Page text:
parietal cell antibody test?

also FYI the normal range for b12 is a bit off. there should be some posting along those lines on here somewhere, from early 2006 when i first joined. even if they said he was normal range, that could be down around 220 pmol/L. if someone has ms, better to keep it up over 500pmol/L if possible.

so all in all, you may be interested in finding out which tests have been done and if they do have a 'why' of sorts, knowing why tells you how to deal with it, and when you do followup testing to check on his b12 status, keep in mind that 'it's normal' is not a good enough answer when you're sick! you want to know the number, the units, and decide for yourself.

finally, if his b12 level has been deficient for a long time, he has probably drained a bunch of things that usually need b12 in order for the body to process them properly.

depending what is going on, vitamin E might help him get some b12 to stick, and adding the rest of the b-complex could be useful also. sounds like you really need some answers though before you can figure out how to take it on.
HTH
JL
my approach: no meds so far - just nutrient-dense anti-inflammatory whole foods, and supplements where needed
info: www.whfoods.com, www.nutritiondata.com
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Postby Vanilla » Mon Mar 16, 2009 11:18 am

jimmylegs wrote:well v that sounds pretty crappy.

b12 deficiency and ms are 'supposed' to be two distinct conditions. as in, you don't diagnose ms if there's b12 deficiency in the picture. ms certainly should not CAUSE b12 deficiency. the two definitely have similar characteristics though, right down to the pattern of lesions in the spinal cord.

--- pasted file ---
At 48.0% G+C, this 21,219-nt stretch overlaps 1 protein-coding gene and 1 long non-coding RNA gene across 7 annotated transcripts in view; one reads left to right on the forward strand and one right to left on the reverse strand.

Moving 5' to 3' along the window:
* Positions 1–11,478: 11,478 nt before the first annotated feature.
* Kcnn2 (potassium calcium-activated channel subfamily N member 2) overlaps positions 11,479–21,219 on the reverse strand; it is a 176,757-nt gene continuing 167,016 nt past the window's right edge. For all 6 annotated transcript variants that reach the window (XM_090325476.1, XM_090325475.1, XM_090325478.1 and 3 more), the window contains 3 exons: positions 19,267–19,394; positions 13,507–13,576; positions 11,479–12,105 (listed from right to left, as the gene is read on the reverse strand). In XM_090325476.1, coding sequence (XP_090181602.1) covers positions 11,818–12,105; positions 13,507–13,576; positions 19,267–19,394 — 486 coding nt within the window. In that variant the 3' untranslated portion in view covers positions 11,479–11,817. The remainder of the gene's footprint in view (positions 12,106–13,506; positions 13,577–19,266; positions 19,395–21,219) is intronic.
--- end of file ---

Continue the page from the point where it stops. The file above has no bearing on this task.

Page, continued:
JL


Omigosh! I had no idea! Thanks for for info. Will investigate...
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Postby jimmylegs » Mon Mar 16, 2009 12:30 pm

He also tried Glucosamine to help with his hip joints (got eaten away from prednisone) - and that was a nightmare - symptoms increased dramatically.


vanilla here is a list of nutrients that get depleted by corticosteroids like prednisone - if the bf has to take it again, maybe they can monitor his levels of these to make sure he has enough:

http://www.alkalizeforhealth.net/Lnutrientdepletion.htm
TYPE OF DRUG: Anti-inflammatories
EXAMPLES - NAME BRANDS: Betamethasone, Budesonide, Cortisone, Dexamethasone, Hydrocortisone, Methylprednisolone, Prednisolone, Prednisone
NUTRIENTS DEPLETED: Vitamin C, vitamin D, folic acid, calcium, magnesium, potassium, selenium, zinc

http://www.vrp.com/articles.aspx?ProdID=art2079&zTYPE=2
Studies show that these drugs decrease calcium absorption and increase calcium excretion.18 Also, a study with individuals with chronic airway obstruction showed long term oral steroid therapy is associated with decreased serum magnesium levels.19 Steroid medication has also been associated with low potassium in both animal and human studies.20-21
Studies in individuals with rheumatoid arthritis (RA) showed serum levels of zinc and copper are two other nutrients that suffer declines after corticosteroid treatment, and urinary excretion of zinc and copper is elevated.22 Additional studies on patients with RA receiving corticosteroid therapy also demonstrated a decrease in plasma selenium levels.23 Although the evidence appears incomplete or conflicting, some studies suggest that vitamin C and vitamin D may be affected by corticosteroid therapy.24-25
http://www.vrp.com/pix/NutritionDepletion_Table1.jpg